This is where I quilt the layers together.  I didn't use a free-motion quilting foot here and kept the feed-dogs up....from what I can remember.  I just sewed it all together in whatever pattern my pretty little, creative mind wanted to.  After getting it nice and quilted, trim it up in a nice square.  Add binding.  I'm not adding instructions for binding, but if you need one, this one is the best! 

Press and you're done.  Perhaps teachers can't use more hot pads, but perhaps they can.  I love handmade teacher gifts and I think (I hope) they do, too.  After all, they're protecting, teaching and loving my kids all year long.  

Happy creating!


New Website Coming Soon!

Hello, lovely blog world!  I am excited to announce that RockyTop Design finally has it's own .com

www.rockytopdesign.com has been a long road coming, but we have finally arrived.  I look forward to many new products and fabrics as we move forward.  Go RockyTop!


Teacher Gift - Vanilla Extract and Vanilla Bean Sugar

It's that time of year again...teacher gifts.  I wanted to share what I made last year....or was it the year before?  Anyway, this is a classic gift that is handmade.  An important note....the vanilla extract needs a couple of months at least to cure.  So, if you made the extract now, it would be perfect for Christmas.

Things you'll need for the extract and sugar:

  • Vanilla Beans, 40-50 ct. (more about those later)
  • Vodka or Rum.  Needs to be 70-80 proof or more.
  • Sugar (organic, Turbinado, or plain white granulated sugar will do)
  • Pretty jars for the finished project
  • Knife, cutting board and food processor
More about the ingredients:

Vanilla Beans: I usually buy my vanilla beans local, but you can order on Ebay, Amazon, etc.  To make a whole bottle of vanilla extract (we're talking a 1.75L of alcohol), you're going to want about 20 beans or more.  If you're gifting small bottles of extract, you're going to want some extra vanilla beans to put in the individual bottles.  You can order those later.  The sugar takes about 20 beans as well.  To store vanilla beans, wrap them very, very well in plastic to prevent drying. Store in a dark, cool space.

Liquor: I usually use vodka, but my bestie uses dark rum and had great results.  Just make sure that you are hitting that 70+ proof goal.  I do this with a 1.75L size, but I should have purchased more because it didn't leave any extract for me!

Sugar:  Purchase enough sugar to fill your containers.  Any kind of granulated sugar will do.  Turbinado sugar is especially delicious:)  Check your local co-op for specialty sugars.

Jars:  I have had great luck at World Market for jars.  They seem to have every shape and size that I need and they aren't expensive.   I'm sure if you look around at your favorite store.....you can find something that will work.  Heck, even canning jars for the sugar would be pretty. 

Instructions:  Wash your hands and clean your work space.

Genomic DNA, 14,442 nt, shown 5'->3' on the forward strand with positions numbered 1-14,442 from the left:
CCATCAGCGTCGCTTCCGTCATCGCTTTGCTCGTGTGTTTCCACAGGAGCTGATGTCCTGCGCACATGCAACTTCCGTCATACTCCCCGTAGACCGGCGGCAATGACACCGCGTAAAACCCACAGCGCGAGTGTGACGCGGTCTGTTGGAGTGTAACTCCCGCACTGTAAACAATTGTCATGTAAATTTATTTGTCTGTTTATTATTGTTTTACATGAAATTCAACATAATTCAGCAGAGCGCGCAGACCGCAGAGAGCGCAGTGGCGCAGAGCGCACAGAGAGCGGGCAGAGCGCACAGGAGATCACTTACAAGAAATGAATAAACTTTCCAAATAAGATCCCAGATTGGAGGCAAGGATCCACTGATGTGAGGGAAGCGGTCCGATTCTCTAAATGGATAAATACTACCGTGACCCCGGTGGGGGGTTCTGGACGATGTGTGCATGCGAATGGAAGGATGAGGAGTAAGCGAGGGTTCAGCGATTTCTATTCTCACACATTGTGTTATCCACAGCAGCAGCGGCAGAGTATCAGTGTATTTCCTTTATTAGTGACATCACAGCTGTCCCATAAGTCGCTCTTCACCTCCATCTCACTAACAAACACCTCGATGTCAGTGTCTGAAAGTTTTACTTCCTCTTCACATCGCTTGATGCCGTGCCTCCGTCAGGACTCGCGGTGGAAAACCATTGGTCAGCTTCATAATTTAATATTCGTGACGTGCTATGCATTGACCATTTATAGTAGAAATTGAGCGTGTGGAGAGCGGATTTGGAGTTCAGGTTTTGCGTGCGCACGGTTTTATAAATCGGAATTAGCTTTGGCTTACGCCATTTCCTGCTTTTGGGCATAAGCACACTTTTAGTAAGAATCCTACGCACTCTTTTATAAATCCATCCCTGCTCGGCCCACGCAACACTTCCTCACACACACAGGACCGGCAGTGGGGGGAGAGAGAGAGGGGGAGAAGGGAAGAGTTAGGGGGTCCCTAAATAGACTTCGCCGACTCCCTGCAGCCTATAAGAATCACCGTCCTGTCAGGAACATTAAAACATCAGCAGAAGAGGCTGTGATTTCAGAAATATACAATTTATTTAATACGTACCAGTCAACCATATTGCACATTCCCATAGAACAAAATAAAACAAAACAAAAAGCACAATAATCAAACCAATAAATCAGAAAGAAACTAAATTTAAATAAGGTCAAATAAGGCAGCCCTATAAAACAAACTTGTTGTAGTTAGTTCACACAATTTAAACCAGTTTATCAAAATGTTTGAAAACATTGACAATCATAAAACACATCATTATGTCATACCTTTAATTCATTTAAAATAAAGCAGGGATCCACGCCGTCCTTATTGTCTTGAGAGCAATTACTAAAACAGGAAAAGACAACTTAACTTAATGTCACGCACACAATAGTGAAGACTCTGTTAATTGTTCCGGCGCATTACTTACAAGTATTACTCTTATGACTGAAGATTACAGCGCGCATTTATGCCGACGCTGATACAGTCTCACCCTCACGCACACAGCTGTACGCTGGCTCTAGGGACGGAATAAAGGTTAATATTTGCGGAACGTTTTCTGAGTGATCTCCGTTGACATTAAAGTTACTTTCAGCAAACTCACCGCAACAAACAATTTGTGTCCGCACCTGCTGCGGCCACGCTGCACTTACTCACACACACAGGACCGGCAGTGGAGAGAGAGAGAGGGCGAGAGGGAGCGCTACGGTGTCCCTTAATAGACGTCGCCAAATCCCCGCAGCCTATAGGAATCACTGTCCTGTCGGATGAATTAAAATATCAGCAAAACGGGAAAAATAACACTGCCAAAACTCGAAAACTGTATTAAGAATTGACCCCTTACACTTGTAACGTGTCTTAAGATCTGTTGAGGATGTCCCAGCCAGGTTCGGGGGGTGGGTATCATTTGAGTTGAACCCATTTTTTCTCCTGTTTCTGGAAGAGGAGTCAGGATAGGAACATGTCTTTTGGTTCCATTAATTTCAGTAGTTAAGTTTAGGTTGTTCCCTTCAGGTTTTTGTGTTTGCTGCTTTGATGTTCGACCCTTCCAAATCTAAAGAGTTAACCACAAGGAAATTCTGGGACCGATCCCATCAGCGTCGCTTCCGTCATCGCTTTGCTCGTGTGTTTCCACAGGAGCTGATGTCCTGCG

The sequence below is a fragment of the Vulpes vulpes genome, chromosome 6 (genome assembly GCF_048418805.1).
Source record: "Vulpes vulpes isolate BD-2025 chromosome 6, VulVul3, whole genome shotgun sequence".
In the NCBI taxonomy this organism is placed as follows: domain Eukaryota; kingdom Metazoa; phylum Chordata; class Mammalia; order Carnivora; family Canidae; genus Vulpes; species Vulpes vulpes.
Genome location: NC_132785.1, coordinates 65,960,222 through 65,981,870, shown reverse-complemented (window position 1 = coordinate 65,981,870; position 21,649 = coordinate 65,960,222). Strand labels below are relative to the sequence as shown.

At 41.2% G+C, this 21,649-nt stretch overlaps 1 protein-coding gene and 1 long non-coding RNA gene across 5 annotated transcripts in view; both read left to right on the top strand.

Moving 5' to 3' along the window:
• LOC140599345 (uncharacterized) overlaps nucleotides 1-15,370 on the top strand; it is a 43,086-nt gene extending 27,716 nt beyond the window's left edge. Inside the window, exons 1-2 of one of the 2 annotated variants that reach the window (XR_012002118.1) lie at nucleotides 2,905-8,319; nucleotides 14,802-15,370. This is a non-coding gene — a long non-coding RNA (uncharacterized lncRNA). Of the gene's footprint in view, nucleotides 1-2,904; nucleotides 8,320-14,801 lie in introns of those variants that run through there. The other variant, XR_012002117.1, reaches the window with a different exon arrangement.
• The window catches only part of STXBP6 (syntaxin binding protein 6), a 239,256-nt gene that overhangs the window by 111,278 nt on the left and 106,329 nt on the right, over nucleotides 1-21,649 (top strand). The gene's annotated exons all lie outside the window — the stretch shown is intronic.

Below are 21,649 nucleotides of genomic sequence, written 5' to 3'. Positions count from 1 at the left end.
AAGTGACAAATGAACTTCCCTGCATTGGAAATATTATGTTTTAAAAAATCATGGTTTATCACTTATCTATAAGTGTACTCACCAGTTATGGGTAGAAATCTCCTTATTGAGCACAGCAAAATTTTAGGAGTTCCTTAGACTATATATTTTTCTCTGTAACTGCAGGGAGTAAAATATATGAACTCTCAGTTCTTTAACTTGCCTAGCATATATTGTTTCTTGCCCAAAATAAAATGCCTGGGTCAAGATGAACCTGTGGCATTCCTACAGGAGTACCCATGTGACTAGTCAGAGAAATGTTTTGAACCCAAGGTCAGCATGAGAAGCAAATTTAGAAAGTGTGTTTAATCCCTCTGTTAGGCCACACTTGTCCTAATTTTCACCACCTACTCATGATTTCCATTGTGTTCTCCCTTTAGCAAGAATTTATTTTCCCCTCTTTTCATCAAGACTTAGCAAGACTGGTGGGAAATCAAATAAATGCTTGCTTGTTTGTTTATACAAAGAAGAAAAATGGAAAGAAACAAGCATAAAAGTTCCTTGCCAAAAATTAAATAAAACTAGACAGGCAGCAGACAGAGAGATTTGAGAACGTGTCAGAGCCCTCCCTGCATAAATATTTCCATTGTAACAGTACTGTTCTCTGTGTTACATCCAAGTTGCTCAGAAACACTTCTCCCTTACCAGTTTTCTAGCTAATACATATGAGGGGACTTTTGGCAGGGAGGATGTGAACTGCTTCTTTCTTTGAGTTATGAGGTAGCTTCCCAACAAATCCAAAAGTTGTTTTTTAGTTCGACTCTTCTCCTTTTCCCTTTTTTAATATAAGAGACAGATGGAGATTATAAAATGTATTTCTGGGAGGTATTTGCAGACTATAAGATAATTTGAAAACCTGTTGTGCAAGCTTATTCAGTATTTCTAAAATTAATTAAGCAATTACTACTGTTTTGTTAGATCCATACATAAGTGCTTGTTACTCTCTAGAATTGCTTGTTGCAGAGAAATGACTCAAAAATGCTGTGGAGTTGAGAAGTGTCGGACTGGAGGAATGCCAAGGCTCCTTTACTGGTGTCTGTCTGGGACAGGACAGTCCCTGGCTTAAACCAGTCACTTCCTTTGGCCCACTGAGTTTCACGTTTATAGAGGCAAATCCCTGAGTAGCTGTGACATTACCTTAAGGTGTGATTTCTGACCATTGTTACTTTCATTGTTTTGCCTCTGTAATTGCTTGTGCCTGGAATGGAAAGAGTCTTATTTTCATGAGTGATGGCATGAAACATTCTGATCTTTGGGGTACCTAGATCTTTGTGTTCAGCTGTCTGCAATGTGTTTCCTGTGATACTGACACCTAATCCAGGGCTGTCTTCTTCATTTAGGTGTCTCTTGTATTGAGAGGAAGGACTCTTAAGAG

For Extract:  Get out your vanilla beans and your liquor.  All you have to do is cut the vanilla bean lengthwise from one end to the other.  I then poke around in there a bit to make sure it's split open nicely.  Add it to your liquor.  The whole bean goes in.  Repeat with all beans.  Done.  All you have to do is close up the liquor, put in your pantry and give it a shake about once a week.  Ideally, the liquor and vanilla mixture should sit for about 5 months before gifting/using.

To package prettily:  So, it's been 5 months or more and you're ready to give this gift that is now vanilla extract.  Fill your gift bottles and get out your stash vanilla beans.  Add one or two (split lengthwise) to the bottle.  A pretty ribbon or scrap fabric with a tag will finish it off nicely.  

For Sugar:  Wash your hands and put your hair back.  If you have disposable gloves, wear them...you're giving a gift, not germs.  Dump the correct amount of sugar into your food processor (assuming you have one).  Get the cutting board and cut the vanilla bean lengthwise, just as you did for the extract.  Now, with the flat part of your blade/knife and starting at one end, carefully scrape the inside contents of the vanilla bean and put into the food processor.  Make sure to clean out each bean.  Discard bean husk or add to the vanilla extract!

After you are done with all beans (15-20 beans), close up the processor and pulse the sugar until all of the vanilla has been distributed evenly and is well incorporated into the sugar.  All you have to do now is pour into the jars and finish with a ribbon and tag.  

Of course, no teach gift is complete without a heartfelt card from their student.  Teachers hold a very special place in my heart.  They work so very hard every day to make sure your child succeeds.  Here are some other fantastic teacher gift ideas:
  • Annuals or small perennials, decorated with a bow.  Make sure the plant has growing instructions included.
  • Handmade bowl covers and hot pads
  • Gift Certificate to a book store or a craft store
  • Handmade bird feeder.  This would be a great daddy project with help from the student.
  • A pretty decorative pillow with ruffles is great for a young teacher.  Keep it neutral!
  • Zippered, padded iPad cover.  I need to get that tutorial up here!
Some of these ideas require sewing skills, but try to keep in mind that any thoughtful gift is more than the teacher is expecting.  Even if it is just a card from the student, that is enough.  Your time, attention and understanding are the best gifts of all.

Happy end of the school year to all!


Product Review: Dryer Balls